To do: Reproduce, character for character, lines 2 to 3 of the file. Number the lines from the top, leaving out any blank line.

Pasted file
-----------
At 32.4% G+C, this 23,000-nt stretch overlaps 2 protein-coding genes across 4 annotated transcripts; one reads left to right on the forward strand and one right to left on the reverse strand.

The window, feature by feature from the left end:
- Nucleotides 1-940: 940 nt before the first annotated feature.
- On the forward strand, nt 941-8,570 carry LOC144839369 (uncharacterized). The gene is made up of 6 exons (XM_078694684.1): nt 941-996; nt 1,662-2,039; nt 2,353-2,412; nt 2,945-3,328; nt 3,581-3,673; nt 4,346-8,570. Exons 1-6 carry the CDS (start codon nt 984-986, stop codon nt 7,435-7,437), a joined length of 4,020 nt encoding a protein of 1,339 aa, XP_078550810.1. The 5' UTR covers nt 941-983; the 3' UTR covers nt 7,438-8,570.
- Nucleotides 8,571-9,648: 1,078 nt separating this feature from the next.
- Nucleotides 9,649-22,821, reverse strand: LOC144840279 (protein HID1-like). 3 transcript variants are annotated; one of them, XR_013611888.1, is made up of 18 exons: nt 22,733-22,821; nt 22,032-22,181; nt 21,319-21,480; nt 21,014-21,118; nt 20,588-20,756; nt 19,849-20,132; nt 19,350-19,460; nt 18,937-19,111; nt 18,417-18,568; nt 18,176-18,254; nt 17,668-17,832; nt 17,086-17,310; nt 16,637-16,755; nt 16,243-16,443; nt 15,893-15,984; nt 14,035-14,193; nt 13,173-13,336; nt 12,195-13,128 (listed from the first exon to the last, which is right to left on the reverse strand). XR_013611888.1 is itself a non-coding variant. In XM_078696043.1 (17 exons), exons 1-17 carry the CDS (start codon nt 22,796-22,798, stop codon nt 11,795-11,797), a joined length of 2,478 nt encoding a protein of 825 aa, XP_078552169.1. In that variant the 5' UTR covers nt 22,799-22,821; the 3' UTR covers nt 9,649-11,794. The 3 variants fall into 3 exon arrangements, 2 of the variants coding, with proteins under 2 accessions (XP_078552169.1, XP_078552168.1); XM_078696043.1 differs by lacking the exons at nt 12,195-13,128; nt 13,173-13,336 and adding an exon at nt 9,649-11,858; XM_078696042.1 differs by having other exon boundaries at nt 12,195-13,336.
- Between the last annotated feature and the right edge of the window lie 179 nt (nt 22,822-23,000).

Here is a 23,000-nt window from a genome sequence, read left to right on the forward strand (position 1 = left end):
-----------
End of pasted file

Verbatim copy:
The window, feature by feature from the left end:
- Nucleotides 1-940: 940 nt before the first annotated feature.